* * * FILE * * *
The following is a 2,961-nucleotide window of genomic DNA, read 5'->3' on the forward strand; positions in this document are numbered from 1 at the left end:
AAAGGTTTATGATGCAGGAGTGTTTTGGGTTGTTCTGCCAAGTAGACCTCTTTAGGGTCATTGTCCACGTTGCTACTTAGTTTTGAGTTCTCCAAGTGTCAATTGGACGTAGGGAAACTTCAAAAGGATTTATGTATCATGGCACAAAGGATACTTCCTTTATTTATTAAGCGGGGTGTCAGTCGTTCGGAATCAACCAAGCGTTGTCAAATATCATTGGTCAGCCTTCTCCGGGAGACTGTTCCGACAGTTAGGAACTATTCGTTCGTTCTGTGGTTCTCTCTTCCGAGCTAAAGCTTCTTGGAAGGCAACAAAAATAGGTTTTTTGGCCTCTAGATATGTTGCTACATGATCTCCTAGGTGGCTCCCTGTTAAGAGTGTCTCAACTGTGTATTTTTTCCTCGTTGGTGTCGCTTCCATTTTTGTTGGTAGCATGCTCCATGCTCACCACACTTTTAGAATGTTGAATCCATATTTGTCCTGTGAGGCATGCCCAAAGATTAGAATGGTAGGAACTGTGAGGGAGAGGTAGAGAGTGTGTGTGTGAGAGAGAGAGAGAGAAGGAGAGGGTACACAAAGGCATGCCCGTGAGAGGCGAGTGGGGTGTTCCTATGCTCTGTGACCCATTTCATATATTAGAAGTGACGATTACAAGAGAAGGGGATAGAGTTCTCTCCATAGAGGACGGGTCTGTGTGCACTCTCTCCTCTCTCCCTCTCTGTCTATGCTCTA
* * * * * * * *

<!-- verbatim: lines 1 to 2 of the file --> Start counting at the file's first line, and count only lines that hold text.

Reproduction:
The following is a 2,961-nucleotide window of genomic DNA, read 5'->3' on the forward strand; positions in this document are numbered from 1 at the left end:
AAAGGTTTATGATGCAGGAGTGTTTTGGGTTGTTCTGCCAAGTAGACCTCTTTAGGGTCATTGTCCACGTTGCTACTTAGTTTTGAGTTCTCCAAGTGTCAATTGGACGTAGGGAAACTTCAAAAGGATTTATGTATCATGGCACAAAGGATACTTCCTTTATTTATTAAGCGGGGTGTCAGTCGTTCGGAATCAACCAAGCGTTGTCAAATATCATTGGTCAGCCTTCTCCGGGAGACTGTTCCGACAGTTAGGAACTATTCGTTCGTTCTGTGGTTCTCTCTTCCGAGCTAAAGCTTCTTGGAAGGCAACAAAAATAGGTTTTTTGGCCTCTAGATATGTTGCTACATGATCTCCTAGGTGGCTCCCTGTTAAGAGTGTCTCAACTGTGTATTTTTTCCTCGTTGGTGTCGCTTCCATTTTTGTTGGTAGCATGCTCCATGCTCACCACACTTTTAGAATGTTGAATCCATATTTGTCCTGTGAGGCATGCCCAAAGATTAGAATGGTAGGAACTGTGAGGGAGAGGTAGAGAGTGTGTGTGTGAGAGAGAGAGAGAGAAGGAGAGGGTACACAAAGGCATGCCCGTGAGAGGCGAGTGGGGTGTTCCTATGCTCTGTGACCCATTTCATATATTAGAAGTGACGATTACAAGAGAAGGGGATAGAGTTCTCTCCATAGAGGACGGGTCTGTGTGCACTCTCTCCTCTCTCCCTCTCTGTCTATGCTCTA